Sailing Stones’ debut album ‘Polymnia' is slow and cinematic, so taking it as such highly rewards the listener. Drawing on classic 70s songwriter influences, much like last year’s ‘Titanic Rising’ by Weyes Blood and the ornamental pop of Julia Holter’s ‘Have You In My Wilderness’, Lindfors is a restless songwriter, but she is an auteur of her vision. Ranging from glossy pop to more experimental production, Sailing Stones skillfully brings her 70s songwriting influences into new ambitious territories. Produced by TJ Allen, the tracks unfold with dramatic, gradual pacing as she explores the theme of consolation in darkness.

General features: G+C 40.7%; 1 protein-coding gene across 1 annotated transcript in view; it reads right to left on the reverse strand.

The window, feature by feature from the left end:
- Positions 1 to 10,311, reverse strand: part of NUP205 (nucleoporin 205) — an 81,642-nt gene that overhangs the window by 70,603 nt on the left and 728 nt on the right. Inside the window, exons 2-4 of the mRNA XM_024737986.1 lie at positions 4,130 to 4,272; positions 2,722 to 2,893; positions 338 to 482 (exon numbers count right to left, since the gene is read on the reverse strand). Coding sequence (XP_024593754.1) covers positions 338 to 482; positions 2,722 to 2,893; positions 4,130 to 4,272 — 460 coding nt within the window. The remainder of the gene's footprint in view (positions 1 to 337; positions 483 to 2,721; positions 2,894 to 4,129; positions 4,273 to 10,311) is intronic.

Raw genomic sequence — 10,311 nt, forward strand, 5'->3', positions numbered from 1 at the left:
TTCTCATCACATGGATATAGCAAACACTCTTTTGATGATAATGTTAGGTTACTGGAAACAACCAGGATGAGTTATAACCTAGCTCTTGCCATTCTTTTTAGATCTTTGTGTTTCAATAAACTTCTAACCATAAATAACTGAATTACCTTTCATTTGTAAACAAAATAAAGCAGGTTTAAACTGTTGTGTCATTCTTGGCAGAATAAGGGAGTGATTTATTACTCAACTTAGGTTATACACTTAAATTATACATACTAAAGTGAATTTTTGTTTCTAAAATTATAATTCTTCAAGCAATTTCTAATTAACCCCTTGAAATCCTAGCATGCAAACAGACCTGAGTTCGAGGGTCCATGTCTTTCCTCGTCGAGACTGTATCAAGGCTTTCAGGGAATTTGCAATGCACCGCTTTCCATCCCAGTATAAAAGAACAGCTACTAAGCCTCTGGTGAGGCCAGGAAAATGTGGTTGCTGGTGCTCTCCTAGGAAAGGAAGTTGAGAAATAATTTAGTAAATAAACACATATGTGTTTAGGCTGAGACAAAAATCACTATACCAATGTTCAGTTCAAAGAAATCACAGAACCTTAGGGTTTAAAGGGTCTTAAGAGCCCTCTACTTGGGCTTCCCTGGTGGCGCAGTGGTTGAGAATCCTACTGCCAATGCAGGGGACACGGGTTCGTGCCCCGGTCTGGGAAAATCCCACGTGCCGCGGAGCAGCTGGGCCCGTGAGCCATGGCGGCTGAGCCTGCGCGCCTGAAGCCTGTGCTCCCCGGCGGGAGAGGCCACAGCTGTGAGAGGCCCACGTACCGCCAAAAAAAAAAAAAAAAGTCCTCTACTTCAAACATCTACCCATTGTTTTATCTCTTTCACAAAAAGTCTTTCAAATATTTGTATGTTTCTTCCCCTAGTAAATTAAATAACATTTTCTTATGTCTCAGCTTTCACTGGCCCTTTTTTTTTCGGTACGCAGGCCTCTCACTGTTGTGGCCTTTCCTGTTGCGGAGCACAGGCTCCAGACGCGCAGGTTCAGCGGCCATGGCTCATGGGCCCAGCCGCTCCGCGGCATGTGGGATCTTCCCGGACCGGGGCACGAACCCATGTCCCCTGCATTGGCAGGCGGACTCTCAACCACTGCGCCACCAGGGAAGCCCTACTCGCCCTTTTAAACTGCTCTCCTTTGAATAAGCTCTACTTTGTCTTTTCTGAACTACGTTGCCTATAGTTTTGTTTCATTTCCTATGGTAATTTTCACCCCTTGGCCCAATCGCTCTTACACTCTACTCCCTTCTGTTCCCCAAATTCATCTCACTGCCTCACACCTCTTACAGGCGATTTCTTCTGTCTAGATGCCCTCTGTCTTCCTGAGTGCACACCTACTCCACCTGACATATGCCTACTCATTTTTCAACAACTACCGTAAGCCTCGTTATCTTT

‘Emmanuel’ is one of the sparsest tracks found on ‘Polymnia’. Although undoubtedly tragic sounding, the songwriter’s fixation on respite during isolation emerges. On 80s FM inspired ‘Receive’, this is particularly apparent, featuring beautiful arpeggiated guitars underlying the relief reflected in the lyrics, with string sections blurring into intensifying synths.
Another track that gradually burns up in drama is ‘Polymnia’, with clashing saxophones and electric guitars on its outro. The album’s closer explains escaping from the ups and downs of the day-to-day grind, with this revelation emerging in the lines: “I take my eyes and pry them right off the prize”. The mellow, yet unhinged ’Comfort’ deceives a little through its title. 'Be the opiate to my bones’, Lindfors asks disarmingly over modulated Fender Rhodes and murmuring synth pads.